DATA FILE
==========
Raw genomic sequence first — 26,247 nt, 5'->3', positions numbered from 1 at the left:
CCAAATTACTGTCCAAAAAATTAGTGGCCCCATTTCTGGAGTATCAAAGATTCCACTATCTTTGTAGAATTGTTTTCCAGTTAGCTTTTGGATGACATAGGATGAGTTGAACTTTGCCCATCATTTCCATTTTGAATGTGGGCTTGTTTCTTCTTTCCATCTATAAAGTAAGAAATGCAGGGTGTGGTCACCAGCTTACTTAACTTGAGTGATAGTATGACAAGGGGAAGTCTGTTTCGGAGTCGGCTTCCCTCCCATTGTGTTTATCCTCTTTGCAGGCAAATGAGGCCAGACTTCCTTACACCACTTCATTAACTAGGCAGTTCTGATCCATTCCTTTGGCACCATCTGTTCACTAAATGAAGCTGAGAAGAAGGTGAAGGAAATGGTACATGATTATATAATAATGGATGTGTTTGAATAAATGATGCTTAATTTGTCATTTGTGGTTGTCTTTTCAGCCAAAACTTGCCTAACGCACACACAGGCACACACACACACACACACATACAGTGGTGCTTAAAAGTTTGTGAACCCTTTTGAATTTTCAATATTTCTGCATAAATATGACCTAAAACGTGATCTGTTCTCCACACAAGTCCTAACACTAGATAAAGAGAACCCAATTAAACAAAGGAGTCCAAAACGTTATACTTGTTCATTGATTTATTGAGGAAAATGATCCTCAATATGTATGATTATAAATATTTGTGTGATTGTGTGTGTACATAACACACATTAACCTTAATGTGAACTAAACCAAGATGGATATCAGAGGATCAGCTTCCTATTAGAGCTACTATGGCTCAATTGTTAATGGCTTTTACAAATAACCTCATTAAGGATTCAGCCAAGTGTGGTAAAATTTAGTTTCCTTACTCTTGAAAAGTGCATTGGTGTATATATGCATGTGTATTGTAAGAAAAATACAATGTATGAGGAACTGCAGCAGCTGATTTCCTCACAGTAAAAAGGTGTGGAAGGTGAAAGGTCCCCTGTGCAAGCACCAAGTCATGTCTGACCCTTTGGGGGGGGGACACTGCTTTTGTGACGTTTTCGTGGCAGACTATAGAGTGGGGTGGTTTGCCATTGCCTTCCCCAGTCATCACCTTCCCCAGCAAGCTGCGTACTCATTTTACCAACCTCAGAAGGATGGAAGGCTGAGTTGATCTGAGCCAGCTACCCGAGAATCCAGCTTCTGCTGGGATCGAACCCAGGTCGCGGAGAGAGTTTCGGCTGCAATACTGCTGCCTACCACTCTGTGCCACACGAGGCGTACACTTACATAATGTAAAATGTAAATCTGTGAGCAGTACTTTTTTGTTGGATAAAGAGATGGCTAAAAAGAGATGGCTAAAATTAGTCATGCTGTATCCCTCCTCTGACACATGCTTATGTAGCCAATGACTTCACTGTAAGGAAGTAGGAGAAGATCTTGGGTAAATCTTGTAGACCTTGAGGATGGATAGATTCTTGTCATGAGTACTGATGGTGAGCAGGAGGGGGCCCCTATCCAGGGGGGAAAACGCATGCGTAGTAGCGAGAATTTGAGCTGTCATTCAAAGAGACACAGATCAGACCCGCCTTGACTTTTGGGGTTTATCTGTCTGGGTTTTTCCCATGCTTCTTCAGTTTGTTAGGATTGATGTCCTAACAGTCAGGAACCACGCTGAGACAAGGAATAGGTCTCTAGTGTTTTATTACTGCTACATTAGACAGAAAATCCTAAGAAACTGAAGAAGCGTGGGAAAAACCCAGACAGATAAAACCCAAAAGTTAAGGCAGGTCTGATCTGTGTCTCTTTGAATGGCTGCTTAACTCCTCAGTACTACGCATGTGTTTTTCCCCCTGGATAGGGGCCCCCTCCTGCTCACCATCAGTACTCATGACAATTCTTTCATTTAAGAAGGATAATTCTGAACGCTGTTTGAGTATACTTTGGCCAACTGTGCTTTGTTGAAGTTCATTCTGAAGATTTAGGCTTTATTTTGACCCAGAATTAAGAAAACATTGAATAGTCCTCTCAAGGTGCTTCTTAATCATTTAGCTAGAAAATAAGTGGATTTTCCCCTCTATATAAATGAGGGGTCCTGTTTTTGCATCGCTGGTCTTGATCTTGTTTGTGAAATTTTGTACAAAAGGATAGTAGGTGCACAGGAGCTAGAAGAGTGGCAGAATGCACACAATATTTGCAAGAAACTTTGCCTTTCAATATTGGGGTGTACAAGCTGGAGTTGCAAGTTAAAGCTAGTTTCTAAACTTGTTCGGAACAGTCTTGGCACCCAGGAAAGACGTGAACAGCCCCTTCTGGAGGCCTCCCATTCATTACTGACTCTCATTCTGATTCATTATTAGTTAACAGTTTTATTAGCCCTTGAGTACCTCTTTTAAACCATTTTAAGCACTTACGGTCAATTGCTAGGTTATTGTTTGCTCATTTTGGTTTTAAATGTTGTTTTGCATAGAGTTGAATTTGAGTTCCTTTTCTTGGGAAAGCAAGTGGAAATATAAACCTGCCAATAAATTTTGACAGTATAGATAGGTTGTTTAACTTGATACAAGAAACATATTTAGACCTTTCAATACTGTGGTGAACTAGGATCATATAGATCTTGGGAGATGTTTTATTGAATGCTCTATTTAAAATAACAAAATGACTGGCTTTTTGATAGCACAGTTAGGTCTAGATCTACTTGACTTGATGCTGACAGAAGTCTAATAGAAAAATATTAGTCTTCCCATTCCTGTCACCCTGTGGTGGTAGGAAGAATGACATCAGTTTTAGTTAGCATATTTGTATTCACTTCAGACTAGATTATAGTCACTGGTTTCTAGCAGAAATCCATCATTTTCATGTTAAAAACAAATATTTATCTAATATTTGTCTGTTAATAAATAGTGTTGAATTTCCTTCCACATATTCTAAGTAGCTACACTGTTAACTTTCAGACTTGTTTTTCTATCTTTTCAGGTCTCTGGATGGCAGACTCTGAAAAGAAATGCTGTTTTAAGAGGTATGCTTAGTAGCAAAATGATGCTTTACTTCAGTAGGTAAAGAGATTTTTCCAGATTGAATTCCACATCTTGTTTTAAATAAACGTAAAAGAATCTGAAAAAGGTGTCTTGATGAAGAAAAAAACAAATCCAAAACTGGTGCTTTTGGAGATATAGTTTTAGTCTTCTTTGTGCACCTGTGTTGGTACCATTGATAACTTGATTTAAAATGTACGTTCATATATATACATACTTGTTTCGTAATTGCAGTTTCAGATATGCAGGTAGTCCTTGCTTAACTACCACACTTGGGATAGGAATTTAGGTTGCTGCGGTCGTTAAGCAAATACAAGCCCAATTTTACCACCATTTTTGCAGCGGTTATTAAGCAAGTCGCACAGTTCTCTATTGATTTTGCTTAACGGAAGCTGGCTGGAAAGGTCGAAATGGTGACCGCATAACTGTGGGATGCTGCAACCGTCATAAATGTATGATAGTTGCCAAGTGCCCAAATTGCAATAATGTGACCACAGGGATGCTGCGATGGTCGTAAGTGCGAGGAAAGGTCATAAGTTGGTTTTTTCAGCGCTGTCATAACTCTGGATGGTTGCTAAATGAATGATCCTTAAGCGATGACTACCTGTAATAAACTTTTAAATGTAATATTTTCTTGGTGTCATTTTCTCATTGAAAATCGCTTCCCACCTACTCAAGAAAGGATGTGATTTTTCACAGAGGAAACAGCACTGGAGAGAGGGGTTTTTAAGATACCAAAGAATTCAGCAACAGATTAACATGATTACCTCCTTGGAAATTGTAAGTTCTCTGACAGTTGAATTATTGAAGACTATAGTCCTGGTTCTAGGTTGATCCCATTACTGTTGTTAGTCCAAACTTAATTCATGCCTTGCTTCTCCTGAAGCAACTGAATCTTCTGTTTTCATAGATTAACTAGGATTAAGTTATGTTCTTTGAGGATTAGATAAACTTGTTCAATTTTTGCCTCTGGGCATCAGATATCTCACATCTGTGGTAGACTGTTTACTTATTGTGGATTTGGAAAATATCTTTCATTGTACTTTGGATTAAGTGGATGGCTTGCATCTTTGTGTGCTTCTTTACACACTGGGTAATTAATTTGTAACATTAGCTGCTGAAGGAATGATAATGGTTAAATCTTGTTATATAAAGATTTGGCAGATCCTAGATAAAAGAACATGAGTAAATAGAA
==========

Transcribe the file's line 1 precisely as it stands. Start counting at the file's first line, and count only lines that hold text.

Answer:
Raw genomic sequence first — 26,247 nt, 5'->3', positions numbered from 1 at the left: